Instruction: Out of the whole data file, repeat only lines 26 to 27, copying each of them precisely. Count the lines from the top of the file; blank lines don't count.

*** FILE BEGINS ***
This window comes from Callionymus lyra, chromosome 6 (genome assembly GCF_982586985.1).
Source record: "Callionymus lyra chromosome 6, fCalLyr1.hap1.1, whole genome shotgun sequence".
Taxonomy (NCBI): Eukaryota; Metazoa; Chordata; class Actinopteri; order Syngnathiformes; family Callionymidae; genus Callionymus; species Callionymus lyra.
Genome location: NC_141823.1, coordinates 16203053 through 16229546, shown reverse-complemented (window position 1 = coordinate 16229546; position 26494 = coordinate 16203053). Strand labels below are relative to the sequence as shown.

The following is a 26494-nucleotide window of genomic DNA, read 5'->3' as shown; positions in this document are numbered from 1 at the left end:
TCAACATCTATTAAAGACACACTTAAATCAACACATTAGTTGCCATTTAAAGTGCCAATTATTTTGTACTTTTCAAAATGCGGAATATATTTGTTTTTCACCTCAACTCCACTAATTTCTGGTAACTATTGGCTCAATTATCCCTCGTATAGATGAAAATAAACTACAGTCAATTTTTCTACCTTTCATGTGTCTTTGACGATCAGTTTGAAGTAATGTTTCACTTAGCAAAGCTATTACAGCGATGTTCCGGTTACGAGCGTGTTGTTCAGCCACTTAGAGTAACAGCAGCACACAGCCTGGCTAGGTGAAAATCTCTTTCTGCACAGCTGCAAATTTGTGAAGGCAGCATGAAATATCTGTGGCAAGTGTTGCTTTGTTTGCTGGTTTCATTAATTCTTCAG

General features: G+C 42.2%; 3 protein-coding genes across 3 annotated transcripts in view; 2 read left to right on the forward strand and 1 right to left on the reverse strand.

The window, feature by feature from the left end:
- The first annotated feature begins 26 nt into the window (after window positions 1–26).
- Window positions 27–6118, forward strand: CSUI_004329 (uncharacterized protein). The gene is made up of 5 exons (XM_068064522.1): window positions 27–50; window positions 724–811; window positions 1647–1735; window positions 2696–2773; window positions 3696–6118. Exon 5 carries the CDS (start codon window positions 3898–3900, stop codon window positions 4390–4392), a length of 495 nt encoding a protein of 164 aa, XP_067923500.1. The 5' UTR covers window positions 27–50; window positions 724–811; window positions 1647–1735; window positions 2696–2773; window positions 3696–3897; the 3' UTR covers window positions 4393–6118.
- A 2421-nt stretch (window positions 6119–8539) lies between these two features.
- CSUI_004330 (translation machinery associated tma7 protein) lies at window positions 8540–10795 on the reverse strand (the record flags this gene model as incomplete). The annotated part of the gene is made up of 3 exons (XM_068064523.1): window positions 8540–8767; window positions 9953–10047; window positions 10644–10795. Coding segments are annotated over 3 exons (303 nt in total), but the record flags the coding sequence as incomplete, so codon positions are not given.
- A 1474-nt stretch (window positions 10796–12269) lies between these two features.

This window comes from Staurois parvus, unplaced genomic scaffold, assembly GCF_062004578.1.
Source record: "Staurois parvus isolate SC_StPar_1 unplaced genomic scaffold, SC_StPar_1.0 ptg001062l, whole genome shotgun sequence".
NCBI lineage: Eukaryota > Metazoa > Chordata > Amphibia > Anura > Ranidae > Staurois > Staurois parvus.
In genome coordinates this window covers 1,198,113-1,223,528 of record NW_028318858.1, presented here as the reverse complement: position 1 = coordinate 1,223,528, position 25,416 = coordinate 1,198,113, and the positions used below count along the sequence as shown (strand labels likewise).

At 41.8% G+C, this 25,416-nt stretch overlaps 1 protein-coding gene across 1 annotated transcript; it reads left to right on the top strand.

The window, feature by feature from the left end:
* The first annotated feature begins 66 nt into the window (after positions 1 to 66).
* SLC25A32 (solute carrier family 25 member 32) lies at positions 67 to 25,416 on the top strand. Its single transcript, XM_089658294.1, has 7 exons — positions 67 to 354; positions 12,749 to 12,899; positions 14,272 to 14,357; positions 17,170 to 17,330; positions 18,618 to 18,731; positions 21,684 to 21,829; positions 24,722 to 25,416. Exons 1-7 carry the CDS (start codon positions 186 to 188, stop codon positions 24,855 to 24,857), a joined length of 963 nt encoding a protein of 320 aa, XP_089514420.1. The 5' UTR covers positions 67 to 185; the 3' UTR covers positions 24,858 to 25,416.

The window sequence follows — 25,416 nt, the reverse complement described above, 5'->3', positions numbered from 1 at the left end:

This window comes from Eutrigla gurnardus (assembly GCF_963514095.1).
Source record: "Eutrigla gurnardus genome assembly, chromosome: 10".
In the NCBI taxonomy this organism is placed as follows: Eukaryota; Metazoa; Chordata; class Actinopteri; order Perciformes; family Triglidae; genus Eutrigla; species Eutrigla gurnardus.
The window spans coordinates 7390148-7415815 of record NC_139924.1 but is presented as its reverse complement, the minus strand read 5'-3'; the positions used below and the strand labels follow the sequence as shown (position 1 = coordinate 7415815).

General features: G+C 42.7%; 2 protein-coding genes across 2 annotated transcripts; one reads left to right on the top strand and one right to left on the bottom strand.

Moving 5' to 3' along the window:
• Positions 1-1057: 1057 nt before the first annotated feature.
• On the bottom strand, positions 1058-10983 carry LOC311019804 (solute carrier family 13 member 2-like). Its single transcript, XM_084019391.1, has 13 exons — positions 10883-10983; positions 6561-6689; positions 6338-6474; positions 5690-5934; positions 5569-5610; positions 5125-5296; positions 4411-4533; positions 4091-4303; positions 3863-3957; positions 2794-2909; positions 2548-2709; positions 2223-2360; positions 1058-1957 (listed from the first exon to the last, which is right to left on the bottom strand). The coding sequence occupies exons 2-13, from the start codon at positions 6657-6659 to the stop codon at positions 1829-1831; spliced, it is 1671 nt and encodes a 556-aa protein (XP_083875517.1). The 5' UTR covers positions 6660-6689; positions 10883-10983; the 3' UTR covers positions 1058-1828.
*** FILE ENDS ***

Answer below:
The window spans coordinates 7390148-7415815 of record NC_139924.1 but is presented as its reverse complement, the minus strand read 5'-3'; the positions used below and the strand labels follow the sequence as shown (position 1 = coordinate 7415815).

General features: G+C 42.7%; 2 protein-coding genes across 2 annotated transcripts; one reads left to right on the top strand and one right to left on the bottom strand.